Understandably, many of us associate a trip to the vet with something going wrong - an emergency situation perhaps, such as an unexpected illness or sudden injury to our pet.
However, building a relationship with your vet for regular and routine care can be very valuable.
In many cases good, regular preventative care can help avoid medical emergencies.
One of the great challenges for vets and animal care is that animals can't tell us what's wrong.
Animals can also be very resilient and stoic and can become extraordinarily good to hiding their symptoms.
Subtle changes that might be almost undetectable except through clinical testing can indicate bigger problems.
That often means you pet might be suffering from a health condition for quite some time before the symptoms become serious enough for you to notice.
By making regular visits to your vet as part of your routine pet care you increase the chances that any problems can be identified early and quickly.
This means your pet is less likely to suffer from any unnecessary pain or discomfort without your knowledge.
Just as importantly, it might also mean that any problems can be successfully treated before they become more serious, improving the likelihood of a positive outcome.
Like humans, every animal is unique.
Some are prone to eating too much, some not enough, and some eat the wrong things.
By making regular visits to your vet as part of your routine pet care, you increase the chances that any problems can be identified early and quickly.
Some love to exercise lots - some not so much.
And many will have strange habits, little niggles and quirks in their body or system, that it's good to be aware of.
So, it's also really helpful for your vet to get to know you and your pet better.
That will help them understand what your pet usually looks like, how it behaves and this can help them to effectively diagnose and treat any issues.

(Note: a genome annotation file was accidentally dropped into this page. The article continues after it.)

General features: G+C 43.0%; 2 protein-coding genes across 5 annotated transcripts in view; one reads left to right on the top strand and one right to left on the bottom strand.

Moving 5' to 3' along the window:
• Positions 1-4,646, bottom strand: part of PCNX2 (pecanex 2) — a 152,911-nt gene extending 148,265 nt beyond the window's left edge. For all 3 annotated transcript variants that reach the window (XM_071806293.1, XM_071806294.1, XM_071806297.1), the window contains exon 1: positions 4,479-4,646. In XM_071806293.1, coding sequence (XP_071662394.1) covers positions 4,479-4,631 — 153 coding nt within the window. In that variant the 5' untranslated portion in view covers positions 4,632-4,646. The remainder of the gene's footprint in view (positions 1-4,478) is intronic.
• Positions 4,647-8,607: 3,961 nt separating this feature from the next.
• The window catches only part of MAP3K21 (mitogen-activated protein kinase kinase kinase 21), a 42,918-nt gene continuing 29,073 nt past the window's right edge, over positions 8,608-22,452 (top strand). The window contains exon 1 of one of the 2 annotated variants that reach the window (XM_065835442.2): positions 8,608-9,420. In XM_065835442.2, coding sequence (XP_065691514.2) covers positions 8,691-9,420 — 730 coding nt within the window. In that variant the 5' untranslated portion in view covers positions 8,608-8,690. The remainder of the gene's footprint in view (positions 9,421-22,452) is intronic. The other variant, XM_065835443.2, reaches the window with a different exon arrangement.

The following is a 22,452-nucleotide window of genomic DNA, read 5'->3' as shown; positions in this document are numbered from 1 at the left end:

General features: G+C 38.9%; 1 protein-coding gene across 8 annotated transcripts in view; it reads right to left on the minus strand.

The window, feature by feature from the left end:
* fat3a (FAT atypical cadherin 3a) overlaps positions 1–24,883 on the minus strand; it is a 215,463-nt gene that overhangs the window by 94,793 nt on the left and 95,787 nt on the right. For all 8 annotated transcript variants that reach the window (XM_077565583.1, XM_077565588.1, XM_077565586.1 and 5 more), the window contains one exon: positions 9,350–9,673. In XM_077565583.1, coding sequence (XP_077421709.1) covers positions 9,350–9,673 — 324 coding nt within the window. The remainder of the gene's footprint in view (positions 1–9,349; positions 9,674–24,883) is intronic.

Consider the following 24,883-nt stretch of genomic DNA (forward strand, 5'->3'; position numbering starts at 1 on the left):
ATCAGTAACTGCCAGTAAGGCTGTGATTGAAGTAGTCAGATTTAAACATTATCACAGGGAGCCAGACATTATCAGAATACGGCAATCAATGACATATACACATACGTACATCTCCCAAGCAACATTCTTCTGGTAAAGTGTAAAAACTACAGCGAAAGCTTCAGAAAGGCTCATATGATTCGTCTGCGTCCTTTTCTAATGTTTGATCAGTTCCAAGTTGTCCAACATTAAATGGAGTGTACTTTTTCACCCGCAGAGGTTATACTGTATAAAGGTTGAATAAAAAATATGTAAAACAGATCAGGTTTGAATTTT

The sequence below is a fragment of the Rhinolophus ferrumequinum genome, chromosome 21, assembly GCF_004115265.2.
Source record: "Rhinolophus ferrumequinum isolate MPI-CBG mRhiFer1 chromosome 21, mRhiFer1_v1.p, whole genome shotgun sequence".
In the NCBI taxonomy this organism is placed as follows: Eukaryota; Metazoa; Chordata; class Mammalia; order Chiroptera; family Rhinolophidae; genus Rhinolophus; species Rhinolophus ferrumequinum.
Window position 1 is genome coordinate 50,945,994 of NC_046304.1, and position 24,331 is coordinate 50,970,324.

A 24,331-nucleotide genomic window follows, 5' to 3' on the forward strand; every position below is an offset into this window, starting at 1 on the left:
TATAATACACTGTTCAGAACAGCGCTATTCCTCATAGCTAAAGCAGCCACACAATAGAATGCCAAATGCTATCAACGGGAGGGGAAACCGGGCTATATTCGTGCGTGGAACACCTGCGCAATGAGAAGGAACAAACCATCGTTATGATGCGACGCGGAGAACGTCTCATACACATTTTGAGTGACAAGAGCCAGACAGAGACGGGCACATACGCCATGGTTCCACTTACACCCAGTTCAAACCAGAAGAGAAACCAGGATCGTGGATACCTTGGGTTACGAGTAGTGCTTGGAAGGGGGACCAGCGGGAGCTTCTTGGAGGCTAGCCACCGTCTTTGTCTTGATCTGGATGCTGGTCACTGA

Talking regularly with your vet can help you become a more confident and comfortable pet owner as well.
While there's a wealth of information available on the internet, nothing beats being able to ask your vet about any concerns you have, or seeking their advice on everything, from what to feed your pet to what kinds of toys to buy.
And if an emergency does eventuate, in those stressful circumstances, you might be grateful that you have a vet that you know and trust as well.
More frequent visits to the vet might even make the process a little less confronting for your pet.
Many pet owners will tell you their pets do not like going to the vet.
That's not surprising - if your pet only associates visits to the vet with pain, fear and trauma, that can make either a routine visit or an emergency situation even more stressful.
Regular trips to 'the place we shall not name' that don't involve anything too challenging - and might even involve a few treats - can help reduce the stress response and encourage your pet to associate the vet with good things as well.
So how often should you be taking your pet to the vet for a routine check?
Generally, an annual check-up, just once a year, is considered sufficient.
But of course, if in doubt, ask your vet.
To learn more about routine health care for your pets, visit the RSPCA's Knowledgebase website at adoptapet.com.au and search for veterinary care.